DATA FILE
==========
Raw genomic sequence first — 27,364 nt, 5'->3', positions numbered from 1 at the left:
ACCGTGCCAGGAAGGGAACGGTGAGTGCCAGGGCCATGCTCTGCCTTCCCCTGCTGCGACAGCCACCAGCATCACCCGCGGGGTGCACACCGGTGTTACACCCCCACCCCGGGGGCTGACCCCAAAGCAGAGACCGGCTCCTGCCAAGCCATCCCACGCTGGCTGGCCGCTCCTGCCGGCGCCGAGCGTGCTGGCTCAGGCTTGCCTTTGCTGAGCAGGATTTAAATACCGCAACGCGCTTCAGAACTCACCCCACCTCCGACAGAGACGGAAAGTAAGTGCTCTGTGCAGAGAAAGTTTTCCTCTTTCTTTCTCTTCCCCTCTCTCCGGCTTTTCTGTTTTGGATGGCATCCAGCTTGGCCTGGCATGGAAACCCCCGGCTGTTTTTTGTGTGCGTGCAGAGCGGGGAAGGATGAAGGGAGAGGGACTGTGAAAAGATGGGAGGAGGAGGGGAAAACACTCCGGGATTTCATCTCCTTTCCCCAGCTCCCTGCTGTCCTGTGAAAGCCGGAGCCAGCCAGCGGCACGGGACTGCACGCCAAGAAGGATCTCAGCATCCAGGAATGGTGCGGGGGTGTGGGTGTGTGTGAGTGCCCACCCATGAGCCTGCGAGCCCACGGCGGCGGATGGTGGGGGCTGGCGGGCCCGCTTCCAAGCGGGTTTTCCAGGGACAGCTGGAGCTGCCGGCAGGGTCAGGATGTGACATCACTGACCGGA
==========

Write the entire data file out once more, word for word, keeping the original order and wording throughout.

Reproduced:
Raw genomic sequence first — 27,364 nt, 5'->3', positions numbered from 1 at the left:
ACCGTGCCAGGAAGGGAACGGTGAGTGCCAGGGCCATGCTCTGCCTTCCCCTGCTGCGACAGCCACCAGCATCACCCGCGGGGTGCACACCGGTGTTACACCCCCACCCCGGGGGCTGACCCCAAAGCAGAGACCGGCTCCTGCCAAGCCATCCCACGCTGGCTGGCCGCTCCTGCCGGCGCCGAGCGTGCTGGCTCAGGCTTGCCTTTGCTGAGCAGGATTTAAATACCGCAACGCGCTTCAGAACTCACCCCACCTCCGACAGAGACGGAAAGTAAGTGCTCTGTGCAGAGAAAGTTTTCCTCTTTCTTTCTCTTCCCCTCTCTCCGGCTTTTCTGTTTTGGATGGCATCCAGCTTGGCCTGGCATGGAAACCCCCGGCTGTTTTTTGTGTGCGTGCAGAGCGGGGAAGGATGAAGGGAGAGGGACTGTGAAAAGATGGGAGGAGGAGGGGAAAACACTCCGGGATTTCATCTCCTTTCCCCAGCTCCCTGCTGTCCTGTGAAAGCCGGAGCCAGCCAGCGGCACGGGACTGCACGCCAAGAAGGATCTCAGCATCCAGGAATGGTGCGGGGGTGTGGGTGTGTGTGAGTGCCCACCCATGAGCCTGCGAGCCCACGGCGGCGGATGGTGGGGGCTGGCGGGCCCGCTTCCAAGCGGGTTTTCCAGGGACAGCTGGAGCTGCCGGCAGGGTCAGGATGTGACATCACTGACCGGA